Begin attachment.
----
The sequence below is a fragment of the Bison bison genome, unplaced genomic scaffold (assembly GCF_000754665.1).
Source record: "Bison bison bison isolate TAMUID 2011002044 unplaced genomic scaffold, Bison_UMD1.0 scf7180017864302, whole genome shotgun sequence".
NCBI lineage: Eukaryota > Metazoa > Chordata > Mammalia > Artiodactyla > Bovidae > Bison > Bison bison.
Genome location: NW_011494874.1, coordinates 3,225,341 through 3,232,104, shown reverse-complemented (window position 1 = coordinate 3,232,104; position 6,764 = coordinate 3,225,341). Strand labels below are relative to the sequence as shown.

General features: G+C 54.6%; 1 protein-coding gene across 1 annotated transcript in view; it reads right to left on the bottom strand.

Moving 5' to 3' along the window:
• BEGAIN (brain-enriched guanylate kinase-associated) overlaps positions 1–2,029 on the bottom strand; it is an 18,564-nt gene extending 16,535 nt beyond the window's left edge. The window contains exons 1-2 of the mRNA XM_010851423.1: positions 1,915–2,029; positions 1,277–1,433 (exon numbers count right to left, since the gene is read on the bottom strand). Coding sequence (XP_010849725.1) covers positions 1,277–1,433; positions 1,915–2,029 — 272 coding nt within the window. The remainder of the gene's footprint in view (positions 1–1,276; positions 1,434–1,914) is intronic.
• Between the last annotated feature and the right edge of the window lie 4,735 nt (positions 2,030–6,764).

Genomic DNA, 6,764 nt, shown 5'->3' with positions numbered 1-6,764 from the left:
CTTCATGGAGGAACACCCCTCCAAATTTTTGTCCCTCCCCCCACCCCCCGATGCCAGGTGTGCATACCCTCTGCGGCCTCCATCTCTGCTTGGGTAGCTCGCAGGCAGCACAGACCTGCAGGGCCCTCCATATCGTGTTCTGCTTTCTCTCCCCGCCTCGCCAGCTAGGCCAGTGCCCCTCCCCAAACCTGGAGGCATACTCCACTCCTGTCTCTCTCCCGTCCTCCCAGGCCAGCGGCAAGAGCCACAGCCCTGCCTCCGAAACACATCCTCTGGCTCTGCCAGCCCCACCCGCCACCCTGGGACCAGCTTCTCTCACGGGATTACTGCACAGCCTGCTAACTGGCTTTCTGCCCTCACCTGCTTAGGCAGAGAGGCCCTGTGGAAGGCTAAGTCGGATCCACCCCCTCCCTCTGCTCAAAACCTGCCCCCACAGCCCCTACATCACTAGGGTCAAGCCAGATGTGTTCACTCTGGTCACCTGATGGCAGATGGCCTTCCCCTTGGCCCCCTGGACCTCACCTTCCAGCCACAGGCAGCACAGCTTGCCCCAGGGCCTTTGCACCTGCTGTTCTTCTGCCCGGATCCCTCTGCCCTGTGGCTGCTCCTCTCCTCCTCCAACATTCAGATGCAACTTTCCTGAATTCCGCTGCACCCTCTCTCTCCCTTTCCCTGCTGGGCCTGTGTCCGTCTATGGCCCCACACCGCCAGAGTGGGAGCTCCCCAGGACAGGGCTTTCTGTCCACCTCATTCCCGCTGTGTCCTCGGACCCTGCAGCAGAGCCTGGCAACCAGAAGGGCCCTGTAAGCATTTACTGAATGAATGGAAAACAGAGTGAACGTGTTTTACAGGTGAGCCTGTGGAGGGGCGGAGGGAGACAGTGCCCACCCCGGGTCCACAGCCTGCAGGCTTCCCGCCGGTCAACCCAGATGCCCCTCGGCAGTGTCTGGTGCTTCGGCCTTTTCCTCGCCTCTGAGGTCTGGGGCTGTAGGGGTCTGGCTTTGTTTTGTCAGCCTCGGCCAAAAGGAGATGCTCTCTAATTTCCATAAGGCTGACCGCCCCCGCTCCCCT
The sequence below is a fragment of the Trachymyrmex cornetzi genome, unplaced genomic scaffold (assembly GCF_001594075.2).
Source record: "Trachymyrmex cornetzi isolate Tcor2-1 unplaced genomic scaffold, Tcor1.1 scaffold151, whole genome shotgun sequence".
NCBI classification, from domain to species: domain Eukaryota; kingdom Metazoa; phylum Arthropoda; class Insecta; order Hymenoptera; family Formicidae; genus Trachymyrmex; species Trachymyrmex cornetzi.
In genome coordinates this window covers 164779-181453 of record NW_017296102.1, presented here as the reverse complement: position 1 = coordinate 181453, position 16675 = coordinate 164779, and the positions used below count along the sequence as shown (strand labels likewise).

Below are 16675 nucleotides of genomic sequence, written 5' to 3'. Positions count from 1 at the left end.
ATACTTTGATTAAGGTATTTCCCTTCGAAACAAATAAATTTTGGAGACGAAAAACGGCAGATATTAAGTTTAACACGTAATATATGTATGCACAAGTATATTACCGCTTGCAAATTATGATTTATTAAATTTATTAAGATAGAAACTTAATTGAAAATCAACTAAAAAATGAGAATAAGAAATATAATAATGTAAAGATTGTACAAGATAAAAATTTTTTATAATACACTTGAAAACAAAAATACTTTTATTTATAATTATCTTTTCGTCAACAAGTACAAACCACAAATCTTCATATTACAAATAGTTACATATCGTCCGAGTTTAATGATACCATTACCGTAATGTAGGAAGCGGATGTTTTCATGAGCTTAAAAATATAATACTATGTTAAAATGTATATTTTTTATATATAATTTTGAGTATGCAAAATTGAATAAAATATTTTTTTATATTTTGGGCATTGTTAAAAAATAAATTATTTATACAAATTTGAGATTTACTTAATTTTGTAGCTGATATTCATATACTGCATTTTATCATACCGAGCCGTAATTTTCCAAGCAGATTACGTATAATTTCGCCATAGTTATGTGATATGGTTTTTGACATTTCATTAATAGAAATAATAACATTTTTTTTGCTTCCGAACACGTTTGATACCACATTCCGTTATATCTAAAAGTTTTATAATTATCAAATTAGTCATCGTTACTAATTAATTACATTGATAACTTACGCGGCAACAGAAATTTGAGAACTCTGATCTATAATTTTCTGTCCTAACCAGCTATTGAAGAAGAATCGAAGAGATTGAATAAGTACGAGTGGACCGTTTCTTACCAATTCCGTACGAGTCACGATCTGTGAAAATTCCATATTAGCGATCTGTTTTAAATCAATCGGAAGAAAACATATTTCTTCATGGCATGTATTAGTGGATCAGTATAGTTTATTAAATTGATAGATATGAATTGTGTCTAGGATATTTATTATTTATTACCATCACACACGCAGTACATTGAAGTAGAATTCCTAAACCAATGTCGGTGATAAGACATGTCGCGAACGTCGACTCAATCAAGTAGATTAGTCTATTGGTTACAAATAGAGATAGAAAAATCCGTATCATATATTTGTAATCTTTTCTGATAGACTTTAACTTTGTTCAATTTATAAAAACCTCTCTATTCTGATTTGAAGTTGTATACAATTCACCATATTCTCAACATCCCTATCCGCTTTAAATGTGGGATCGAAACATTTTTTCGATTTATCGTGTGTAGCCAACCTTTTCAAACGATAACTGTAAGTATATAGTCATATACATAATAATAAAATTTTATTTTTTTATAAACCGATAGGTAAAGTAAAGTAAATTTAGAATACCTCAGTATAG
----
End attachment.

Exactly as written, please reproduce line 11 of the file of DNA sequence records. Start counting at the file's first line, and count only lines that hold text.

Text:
The sequence below is a fragment of the Trachymyrmex cornetzi genome, unplaced genomic scaffold (assembly GCF_001594075.2).